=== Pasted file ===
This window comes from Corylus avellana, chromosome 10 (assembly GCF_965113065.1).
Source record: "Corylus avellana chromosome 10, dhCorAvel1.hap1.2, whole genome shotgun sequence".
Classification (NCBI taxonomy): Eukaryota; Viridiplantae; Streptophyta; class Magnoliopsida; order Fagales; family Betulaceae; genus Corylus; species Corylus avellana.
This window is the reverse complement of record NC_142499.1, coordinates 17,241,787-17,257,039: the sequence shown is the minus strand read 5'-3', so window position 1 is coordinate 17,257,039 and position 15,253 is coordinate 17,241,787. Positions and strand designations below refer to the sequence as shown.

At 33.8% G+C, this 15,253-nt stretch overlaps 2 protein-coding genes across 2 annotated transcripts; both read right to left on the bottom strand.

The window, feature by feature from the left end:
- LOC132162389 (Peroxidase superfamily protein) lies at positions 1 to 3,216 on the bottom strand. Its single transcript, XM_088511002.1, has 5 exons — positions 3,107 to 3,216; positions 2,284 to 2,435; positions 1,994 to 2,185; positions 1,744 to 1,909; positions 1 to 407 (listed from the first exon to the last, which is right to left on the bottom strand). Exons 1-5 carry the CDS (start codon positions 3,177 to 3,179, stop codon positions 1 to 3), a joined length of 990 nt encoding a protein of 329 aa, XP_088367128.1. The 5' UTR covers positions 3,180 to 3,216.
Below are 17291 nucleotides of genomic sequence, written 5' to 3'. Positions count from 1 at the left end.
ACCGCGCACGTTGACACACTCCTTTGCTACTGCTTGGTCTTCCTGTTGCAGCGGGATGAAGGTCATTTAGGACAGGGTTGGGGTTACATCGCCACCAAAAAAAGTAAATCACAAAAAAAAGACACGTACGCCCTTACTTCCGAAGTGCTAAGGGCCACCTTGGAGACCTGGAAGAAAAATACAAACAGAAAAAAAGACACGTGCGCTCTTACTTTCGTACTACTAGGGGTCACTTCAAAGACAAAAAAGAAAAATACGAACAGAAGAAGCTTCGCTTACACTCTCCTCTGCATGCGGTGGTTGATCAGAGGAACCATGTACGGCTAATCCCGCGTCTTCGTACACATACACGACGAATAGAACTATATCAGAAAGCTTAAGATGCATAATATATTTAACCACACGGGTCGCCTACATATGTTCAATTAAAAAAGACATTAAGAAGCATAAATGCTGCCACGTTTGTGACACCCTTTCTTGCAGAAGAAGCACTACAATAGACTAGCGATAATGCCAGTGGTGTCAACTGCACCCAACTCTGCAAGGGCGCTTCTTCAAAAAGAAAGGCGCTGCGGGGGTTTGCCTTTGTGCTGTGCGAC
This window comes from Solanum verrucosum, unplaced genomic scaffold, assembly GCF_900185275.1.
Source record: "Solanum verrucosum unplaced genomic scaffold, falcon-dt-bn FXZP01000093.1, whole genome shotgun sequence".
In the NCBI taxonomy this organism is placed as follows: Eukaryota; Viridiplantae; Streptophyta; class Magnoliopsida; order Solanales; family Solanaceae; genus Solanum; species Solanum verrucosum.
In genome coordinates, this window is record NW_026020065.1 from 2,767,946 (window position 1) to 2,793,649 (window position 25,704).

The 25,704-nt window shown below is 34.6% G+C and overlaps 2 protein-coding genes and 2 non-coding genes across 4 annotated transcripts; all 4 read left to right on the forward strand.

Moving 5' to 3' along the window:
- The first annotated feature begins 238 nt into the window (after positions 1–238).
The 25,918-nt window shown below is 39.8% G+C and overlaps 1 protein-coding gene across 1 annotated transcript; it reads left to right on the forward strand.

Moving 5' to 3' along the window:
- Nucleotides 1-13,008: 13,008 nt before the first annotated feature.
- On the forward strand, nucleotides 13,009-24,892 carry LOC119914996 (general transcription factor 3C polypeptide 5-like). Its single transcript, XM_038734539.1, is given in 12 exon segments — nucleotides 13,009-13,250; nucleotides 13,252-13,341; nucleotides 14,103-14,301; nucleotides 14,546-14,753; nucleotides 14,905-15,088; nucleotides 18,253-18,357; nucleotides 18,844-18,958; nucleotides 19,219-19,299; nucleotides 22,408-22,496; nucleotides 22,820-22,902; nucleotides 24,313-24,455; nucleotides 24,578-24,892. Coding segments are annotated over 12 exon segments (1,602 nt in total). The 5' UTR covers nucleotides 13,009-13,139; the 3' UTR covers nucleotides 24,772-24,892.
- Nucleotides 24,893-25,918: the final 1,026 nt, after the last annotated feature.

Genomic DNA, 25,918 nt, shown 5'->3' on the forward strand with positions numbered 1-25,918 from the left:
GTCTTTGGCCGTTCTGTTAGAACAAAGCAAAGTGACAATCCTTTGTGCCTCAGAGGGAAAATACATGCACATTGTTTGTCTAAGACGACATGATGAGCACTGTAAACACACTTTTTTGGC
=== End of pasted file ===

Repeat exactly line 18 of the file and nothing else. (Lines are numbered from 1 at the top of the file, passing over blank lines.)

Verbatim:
Moving 5' to 3' along the window: